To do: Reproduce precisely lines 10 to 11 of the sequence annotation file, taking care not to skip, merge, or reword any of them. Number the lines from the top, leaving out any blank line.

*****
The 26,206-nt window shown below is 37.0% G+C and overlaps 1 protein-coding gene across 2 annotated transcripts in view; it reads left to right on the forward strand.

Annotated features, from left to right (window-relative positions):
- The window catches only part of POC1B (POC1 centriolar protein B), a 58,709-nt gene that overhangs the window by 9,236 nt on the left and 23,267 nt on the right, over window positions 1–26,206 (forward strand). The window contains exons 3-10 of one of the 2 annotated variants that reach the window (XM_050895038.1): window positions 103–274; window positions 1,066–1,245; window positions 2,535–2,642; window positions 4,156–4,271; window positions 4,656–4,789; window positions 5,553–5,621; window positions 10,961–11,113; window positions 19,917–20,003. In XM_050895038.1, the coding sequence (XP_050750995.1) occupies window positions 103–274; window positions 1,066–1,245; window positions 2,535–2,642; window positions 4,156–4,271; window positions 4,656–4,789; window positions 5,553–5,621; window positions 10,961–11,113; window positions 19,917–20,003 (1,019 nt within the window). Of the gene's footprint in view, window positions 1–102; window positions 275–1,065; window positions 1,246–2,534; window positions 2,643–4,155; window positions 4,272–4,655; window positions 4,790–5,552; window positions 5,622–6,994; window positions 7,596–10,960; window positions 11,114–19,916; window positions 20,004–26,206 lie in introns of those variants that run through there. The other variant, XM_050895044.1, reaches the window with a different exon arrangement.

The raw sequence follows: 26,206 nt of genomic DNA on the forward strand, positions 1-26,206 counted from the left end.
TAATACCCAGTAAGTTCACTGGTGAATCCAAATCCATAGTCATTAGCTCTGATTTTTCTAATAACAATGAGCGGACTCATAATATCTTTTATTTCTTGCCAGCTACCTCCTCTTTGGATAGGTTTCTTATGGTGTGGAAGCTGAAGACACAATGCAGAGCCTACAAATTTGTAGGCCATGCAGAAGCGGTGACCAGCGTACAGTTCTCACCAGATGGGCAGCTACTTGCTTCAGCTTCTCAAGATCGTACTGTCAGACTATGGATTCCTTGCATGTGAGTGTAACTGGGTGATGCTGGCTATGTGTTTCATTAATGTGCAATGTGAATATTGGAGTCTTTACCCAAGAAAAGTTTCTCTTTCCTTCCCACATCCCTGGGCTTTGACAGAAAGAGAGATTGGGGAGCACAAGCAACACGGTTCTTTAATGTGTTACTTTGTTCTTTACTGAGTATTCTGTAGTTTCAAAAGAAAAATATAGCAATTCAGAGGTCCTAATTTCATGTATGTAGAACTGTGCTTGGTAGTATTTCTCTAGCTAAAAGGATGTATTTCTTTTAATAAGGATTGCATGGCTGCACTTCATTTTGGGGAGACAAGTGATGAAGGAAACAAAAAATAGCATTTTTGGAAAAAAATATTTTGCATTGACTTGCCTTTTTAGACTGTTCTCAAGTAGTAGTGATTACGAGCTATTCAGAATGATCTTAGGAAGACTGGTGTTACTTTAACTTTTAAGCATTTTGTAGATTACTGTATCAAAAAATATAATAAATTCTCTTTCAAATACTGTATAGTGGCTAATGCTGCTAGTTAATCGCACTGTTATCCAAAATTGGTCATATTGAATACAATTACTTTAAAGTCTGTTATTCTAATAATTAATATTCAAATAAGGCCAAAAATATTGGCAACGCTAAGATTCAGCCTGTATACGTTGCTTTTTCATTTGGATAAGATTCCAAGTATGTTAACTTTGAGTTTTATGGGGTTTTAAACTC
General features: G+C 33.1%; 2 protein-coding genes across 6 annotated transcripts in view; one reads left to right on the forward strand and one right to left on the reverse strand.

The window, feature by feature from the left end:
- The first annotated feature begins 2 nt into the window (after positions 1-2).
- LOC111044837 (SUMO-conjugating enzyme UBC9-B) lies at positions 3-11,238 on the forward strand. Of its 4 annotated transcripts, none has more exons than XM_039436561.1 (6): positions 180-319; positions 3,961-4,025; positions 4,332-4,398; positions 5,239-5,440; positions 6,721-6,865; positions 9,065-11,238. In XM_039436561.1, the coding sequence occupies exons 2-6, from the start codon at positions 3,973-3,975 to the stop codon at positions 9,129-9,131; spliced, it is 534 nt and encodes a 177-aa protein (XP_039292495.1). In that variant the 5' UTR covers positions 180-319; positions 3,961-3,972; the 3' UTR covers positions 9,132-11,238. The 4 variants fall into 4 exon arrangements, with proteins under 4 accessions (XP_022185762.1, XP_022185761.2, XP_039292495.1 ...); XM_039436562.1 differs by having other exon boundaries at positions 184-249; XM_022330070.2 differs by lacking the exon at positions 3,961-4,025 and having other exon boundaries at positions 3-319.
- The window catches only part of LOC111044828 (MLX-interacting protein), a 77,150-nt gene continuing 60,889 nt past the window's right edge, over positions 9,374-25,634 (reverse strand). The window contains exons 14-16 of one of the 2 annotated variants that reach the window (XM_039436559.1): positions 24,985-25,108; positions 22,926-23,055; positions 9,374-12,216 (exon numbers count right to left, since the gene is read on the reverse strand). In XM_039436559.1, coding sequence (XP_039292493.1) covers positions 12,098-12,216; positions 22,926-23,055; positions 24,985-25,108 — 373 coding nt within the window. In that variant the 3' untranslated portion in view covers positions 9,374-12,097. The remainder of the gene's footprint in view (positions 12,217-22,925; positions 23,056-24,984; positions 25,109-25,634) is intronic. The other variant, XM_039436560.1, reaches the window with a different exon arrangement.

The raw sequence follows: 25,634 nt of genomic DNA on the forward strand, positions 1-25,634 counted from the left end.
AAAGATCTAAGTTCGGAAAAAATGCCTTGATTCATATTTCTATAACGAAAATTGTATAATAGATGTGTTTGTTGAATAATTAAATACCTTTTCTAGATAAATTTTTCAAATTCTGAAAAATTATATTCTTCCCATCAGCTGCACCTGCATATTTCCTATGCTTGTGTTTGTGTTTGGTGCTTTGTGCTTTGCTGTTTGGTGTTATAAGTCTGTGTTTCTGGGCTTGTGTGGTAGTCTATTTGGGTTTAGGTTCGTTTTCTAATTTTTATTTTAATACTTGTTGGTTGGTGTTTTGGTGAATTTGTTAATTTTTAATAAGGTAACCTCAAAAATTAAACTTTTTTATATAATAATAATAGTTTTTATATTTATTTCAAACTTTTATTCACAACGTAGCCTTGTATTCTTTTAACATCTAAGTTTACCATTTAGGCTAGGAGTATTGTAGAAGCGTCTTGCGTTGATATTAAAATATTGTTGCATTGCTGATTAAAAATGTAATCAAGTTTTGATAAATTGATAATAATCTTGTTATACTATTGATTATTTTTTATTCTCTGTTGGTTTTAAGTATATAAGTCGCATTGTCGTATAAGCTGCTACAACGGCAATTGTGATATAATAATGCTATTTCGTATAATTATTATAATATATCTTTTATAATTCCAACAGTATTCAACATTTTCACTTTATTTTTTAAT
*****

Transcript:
- The window catches only part of LOC111044828 (MLX-interacting protein), a 77,150-nt gene continuing 60,889 nt past the window's right edge, over positions 9,374-25,634 (reverse strand). The window contains exons 14-16 of one of the 2 annotated variants that reach the window (XM_039436559.1): positions 24,985-25,108; positions 22,926-23,055; positions 9,374-12,216 (exon numbers count right to left, since the gene is read on the reverse strand). In XM_039436559.1, coding sequence (XP_039292493.1) covers positions 12,098-12,216; positions 22,926-23,055; positions 24,985-25,108 — 373 coding nt within the window. In that variant the 3' untranslated portion in view covers positions 9,374-12,097. The remainder of the gene's footprint in view (positions 12,217-22,925; positions 23,056-24,984; positions 25,109-25,634) is intronic. The other variant, XM_039436560.1, reaches the window with a different exon arrangement.

The raw sequence follows: 25,634 nt of genomic DNA on the forward strand, positions 1-25,634 counted from the left end.